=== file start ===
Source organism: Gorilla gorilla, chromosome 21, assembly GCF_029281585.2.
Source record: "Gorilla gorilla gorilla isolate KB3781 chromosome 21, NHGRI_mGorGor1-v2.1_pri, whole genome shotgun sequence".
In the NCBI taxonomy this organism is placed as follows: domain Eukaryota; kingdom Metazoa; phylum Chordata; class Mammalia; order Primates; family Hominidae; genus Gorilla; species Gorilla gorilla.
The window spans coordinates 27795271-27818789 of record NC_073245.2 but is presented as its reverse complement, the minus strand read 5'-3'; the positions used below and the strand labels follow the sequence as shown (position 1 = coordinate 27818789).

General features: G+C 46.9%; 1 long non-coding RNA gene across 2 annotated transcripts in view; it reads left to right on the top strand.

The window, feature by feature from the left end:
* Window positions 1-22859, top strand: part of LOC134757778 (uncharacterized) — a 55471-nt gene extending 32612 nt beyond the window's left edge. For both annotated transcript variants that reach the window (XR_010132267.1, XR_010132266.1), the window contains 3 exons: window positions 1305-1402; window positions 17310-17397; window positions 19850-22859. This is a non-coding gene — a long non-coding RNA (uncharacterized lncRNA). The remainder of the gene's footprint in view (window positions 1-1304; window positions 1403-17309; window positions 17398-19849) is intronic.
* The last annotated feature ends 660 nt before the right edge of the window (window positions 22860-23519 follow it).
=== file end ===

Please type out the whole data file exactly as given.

Source organism: Gorilla gorilla, chromosome 21, assembly GCF_029281585.2.
Source record: "Gorilla gorilla gorilla isolate KB3781 chromosome 21, NHGRI_mGorGor1-v2.1_pri, whole genome shotgun sequence".
In the NCBI taxonomy this organism is placed as follows: domain Eukaryota; kingdom Metazoa; phylum Chordata; class Mammalia; order Primates; family Hominidae; genus Gorilla; species Gorilla gorilla.
The window spans coordinates 27795271-27818789 of record NC_073245.2 but is presented as its reverse complement, the minus strand read 5'-3'; the positions used below and the strand labels follow the sequence as shown (position 1 = coordinate 27818789).

General features: G+C 46.9%; 1 long non-coding RNA gene across 2 annotated transcripts in view; it reads left to right on the top strand.

The window, feature by feature from the left end:
* Window positions 1-22859, top strand: part of LOC134757778 (uncharacterized) — a 55471-nt gene extending 32612 nt beyond the window's left edge. For both annotated transcript variants that reach the window (XR_010132267.1, XR_010132266.1), the window contains 3 exons: window positions 1305-1402; window positions 17310-17397; window positions 19850-22859. This is a non-coding gene — a long non-coding RNA (uncharacterized lncRNA). The remainder of the gene's footprint in view (window positions 1-1304; window positions 1403-17309; window positions 17398-19849) is intronic.
* The last annotated feature ends 660 nt before the right edge of the window (window positions 22860-23519 follow it).